Hat tip Hardscrabble Farmer
Guest Post by Lamar Smith
The National Oceanic and Atmospheric Administration (NOAA) is the nation’s leading collector of climate data. Every day, NOAA analyzes vast amounts of data to predict changes to our climate, weather, oceans and coasts. The agency also publishes monthly temperature averages across the nation and compares those numbers to historical temperature records.
As the nation’s self-proclaimed authority on “environmental intelligence,” NOAA should be held to the highest scientific standards. This means their conclusions should be objective, independent of political consideration and based on all available sources of information.
In testimony before the House Science Committee, NOAA’s deputy administrator, Manson Brown, made similar remarks, noting the importance of satellite data. He said that NOAA’s ability “to deliver environmental intelligence starts with keeping the pulse of the planet, especially the atmosphere and the ocean, and this is the central capability where space-based assets come into play.” So why does NOAA leave out satellite data when it releases climate projections?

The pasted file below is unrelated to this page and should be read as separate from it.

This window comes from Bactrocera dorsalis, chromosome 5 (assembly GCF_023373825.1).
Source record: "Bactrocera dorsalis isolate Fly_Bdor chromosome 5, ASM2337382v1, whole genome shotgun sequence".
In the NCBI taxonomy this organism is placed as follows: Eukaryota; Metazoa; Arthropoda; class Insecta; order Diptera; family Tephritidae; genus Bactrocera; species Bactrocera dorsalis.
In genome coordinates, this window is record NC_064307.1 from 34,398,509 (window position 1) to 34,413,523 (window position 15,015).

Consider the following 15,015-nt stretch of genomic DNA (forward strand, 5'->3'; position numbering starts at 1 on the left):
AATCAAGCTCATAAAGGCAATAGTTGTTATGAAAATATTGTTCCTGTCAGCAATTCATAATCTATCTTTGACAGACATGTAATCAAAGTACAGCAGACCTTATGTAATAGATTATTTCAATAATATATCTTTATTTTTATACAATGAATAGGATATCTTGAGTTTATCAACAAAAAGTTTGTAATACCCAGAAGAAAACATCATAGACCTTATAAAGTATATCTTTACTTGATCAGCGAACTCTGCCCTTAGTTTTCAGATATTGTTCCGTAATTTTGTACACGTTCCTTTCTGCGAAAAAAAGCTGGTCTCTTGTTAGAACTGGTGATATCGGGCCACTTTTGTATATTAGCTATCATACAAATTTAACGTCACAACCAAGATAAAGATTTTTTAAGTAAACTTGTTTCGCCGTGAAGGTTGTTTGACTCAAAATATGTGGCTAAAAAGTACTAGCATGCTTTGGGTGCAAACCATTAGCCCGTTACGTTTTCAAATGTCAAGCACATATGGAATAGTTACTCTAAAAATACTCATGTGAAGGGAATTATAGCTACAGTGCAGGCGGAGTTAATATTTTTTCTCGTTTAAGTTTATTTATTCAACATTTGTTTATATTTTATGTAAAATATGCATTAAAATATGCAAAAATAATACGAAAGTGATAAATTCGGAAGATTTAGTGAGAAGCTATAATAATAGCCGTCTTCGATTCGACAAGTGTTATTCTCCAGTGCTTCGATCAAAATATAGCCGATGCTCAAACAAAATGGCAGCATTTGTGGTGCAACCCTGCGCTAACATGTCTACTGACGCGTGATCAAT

NOAA often fails to consider all available data in its determinations and climate change reports to the public. A recent study by NOAA, published in the journal Science, made “adjustments” to historical temperature records and NOAA trumpeted the findings as refuting the nearly two-decade pause in global warming. The study’s authors claimed these adjustments were supposedly based on new data and new methodology. But the study failed to include satellite data.